The aircraft-style switches which look after lights, windows and locking are a fabulous touch. Oh, and if you’re wondering about having to constantly look to the centre of the car to see what speed you’re doing, then don’t stress – the tacho directly in front has a digital speed readout to keep your eyes in front.
The seats in the Cooper D are a neat cloth trim, and have enough comfort for everyday driving, yet have a slight bolster to keep you in place while cornering. There’s also leather seats if you option the Chilli pack – that’s probably a good idea if you like your music, too. The standard stereo is fine at low volumes but bass and treble suffer badly when it’s turned up. The Chilli pack gives you a Harman/Kardon stereo, as well as sports seats and larger alloys.
Headroom is excellent both front and back, while legroom in the rear can suffer a little – it’s a small car, so don’t expect big things – however for a quick trip out shopping or a visit to a cafe, it’s fine for four people. The boot is a bit on the small side, though that’s to be expected from that shapely rear end. The MINI Cooper D is never going to be a family car (there’s the MINI Countryman for that), so if you’re single, or part of a couple, it’ll suit you fine.
Under the bonnet is a new BMW-sourced 1.6-litre diesel which makes 82kW and 270Nm, up 2kW and 30Nm on the previous model, which used a joint-venture engine. It means it’s now more powerful yet more fuel efficient (it has dropped fuel use by 0.1L/100km), and now does the 0-100km/h sprint in 9.7 seconds.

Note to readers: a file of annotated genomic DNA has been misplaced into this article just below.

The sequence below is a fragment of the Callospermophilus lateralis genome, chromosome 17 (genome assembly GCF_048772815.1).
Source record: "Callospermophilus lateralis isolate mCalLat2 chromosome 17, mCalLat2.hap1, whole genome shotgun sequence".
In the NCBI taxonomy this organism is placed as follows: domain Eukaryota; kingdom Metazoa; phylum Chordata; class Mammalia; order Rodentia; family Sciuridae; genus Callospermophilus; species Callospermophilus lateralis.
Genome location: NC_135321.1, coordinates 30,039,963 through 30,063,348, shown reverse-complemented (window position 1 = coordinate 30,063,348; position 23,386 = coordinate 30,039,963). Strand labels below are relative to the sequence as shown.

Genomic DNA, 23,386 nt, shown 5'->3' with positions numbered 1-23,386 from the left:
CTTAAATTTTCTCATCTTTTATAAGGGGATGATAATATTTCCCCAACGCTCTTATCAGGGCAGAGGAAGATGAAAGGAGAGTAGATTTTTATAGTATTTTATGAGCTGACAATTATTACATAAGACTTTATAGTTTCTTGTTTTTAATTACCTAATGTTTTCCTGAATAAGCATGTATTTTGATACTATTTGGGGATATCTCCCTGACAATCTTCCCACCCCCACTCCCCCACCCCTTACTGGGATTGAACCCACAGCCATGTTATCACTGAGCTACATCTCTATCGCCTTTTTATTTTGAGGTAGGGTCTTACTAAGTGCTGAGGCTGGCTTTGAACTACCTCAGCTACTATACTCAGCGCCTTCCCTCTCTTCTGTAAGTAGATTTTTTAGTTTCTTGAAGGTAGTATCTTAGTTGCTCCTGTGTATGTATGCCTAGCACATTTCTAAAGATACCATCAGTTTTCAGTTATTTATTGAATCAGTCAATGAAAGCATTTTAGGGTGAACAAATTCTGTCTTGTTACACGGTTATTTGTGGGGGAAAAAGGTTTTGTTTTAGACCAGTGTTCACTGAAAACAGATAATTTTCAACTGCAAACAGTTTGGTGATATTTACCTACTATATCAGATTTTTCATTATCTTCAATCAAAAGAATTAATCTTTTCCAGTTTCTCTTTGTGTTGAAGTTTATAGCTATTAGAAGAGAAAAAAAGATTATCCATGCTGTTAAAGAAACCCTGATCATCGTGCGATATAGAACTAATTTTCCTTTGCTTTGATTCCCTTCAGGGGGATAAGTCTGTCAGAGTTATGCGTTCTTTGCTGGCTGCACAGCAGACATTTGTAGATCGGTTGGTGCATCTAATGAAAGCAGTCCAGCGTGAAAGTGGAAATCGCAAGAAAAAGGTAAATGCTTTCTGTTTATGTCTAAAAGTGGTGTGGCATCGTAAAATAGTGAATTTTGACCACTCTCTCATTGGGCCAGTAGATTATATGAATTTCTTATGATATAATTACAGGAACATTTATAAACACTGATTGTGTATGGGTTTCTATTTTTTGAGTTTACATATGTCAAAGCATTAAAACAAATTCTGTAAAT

While it doesn’t sound overly quick, as we all know, diesels are much better while on the roll, rather than punching out of the starting blocks, so it shines in overtaking. It will run out of breath if you don’t change up quick enough, but rowing the gearbox is part of the fun. The engine is quiet too, and while you can tell that it’s a diesel at idle, the rest of the time you’d be hard-pressed to pick it. It has a particulate filter (which eliminates the black soot) and it’s housed in the same container as the catalytic converter – MINI says they’re both maintenance-free. As a small capacity oil-burner, the engine is difficult to fault.
Helping it on its economy bent is such technology as Brake Energy Regeneration, the Auto Start/Stop function and Shift Point Display, which shows the optimum gear for the lowest fuel use. Combined with the electric steering pump, it’s called MINIMALISM, and it’s the brand’s way of putting this car squarely in the sights of the Toyota Prius.
Let’s get it out there: Anyone who somewhat enjoys their driving and buys a Prius over this car is stark raving mad. Drive the Prius for 10 minutes and you’re bored. Drive the MINI for 10 minutes and you’re left wanting more. Both the MINI and the Prius have instantly recognisable shapes (so much so that Honda copied the Prius with its Insight) and both make a statement. As an owner, it depends on what kind of statement you want to make.
The MINI does retro better than any car on the market today, but still holds a huge appeal because of its driving dynamics, plus with its Cooper D variant can claim hand-on-heart that it’s green. The Prius tries to be funky with its wave-design interior and blue instruments, but has so much hard plastic that it can feel cheap – despite the $2800 hike over the MINI.
If it’s fun and green you’re after, then the choice is pretty clear.